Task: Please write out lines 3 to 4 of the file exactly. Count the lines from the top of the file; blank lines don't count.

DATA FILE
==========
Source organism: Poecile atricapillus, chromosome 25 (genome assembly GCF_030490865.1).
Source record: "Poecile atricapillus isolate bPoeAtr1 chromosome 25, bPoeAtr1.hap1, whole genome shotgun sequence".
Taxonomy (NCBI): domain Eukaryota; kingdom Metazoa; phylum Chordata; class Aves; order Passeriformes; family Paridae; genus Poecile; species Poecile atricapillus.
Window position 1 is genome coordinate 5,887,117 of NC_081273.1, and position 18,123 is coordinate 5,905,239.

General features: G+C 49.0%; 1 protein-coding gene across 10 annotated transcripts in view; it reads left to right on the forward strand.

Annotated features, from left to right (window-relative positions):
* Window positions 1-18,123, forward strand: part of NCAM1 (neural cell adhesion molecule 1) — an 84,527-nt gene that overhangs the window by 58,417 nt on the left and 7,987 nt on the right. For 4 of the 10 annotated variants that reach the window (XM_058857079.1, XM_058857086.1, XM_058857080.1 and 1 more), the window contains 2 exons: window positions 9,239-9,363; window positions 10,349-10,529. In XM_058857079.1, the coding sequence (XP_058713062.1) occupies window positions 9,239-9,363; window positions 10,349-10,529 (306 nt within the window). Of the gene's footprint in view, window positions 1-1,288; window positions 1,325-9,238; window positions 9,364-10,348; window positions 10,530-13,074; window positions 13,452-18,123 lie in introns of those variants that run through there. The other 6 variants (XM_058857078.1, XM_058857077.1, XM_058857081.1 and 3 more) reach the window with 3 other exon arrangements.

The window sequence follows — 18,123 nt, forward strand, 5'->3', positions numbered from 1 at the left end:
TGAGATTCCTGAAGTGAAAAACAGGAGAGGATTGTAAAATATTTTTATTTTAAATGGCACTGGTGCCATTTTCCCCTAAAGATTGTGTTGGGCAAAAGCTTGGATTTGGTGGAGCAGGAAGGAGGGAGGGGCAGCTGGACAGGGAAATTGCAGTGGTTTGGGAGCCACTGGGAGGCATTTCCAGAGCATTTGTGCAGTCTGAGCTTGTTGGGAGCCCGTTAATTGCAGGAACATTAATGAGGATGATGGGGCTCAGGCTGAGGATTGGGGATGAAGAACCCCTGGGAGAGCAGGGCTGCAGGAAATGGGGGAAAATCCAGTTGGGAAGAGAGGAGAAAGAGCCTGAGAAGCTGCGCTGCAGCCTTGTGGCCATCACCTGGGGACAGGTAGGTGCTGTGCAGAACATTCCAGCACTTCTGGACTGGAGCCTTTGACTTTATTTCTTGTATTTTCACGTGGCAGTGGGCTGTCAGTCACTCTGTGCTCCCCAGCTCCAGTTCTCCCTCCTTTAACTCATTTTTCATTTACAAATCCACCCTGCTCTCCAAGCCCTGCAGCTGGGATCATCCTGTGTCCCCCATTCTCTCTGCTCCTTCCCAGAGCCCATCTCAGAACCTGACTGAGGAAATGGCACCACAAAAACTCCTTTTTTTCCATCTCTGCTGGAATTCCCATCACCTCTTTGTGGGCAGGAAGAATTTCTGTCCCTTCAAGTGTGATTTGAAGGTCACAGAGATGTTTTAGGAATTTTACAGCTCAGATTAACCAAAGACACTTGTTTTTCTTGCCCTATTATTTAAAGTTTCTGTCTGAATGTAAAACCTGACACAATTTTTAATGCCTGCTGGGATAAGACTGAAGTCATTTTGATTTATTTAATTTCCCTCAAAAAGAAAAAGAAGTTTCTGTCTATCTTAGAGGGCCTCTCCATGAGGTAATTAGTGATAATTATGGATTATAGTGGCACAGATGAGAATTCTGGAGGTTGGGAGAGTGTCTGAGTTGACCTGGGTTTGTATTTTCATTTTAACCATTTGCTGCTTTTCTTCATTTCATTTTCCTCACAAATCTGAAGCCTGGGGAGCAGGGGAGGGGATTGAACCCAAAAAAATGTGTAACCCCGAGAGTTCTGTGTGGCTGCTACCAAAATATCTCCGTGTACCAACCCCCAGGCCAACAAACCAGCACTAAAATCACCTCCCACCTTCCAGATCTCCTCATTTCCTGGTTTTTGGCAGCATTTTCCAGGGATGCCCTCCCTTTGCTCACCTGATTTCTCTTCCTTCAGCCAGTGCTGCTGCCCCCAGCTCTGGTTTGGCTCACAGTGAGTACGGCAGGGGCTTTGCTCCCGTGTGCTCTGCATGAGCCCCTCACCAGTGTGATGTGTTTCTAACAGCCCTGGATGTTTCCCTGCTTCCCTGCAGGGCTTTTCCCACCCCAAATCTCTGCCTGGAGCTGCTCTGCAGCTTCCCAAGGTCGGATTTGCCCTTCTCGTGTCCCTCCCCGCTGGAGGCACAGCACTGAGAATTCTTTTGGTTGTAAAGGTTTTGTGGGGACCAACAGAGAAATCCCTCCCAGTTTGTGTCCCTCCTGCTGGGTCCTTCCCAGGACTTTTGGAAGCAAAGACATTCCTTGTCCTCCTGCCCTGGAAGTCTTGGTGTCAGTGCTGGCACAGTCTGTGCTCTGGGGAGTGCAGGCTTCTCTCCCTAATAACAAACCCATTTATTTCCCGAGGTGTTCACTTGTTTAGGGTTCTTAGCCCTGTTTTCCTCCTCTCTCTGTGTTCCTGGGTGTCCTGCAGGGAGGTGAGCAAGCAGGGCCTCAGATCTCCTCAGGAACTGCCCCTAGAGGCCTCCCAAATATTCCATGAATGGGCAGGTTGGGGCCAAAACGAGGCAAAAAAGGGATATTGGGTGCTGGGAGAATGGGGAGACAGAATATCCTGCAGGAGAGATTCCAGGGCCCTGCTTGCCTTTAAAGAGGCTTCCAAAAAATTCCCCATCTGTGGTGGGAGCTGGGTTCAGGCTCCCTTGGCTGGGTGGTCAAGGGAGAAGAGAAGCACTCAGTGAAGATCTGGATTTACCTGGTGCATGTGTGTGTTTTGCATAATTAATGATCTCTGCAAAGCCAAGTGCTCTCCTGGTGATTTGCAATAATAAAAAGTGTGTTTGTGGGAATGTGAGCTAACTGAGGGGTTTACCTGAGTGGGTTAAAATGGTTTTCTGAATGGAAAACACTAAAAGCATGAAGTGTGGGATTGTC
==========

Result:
Taxonomy (NCBI): domain Eukaryota; kingdom Metazoa; phylum Chordata; class Aves; order Passeriformes; family Paridae; genus Poecile; species Poecile atricapillus.
Window position 1 is genome coordinate 5,887,117 of NC_081273.1, and position 18,123 is coordinate 5,905,239.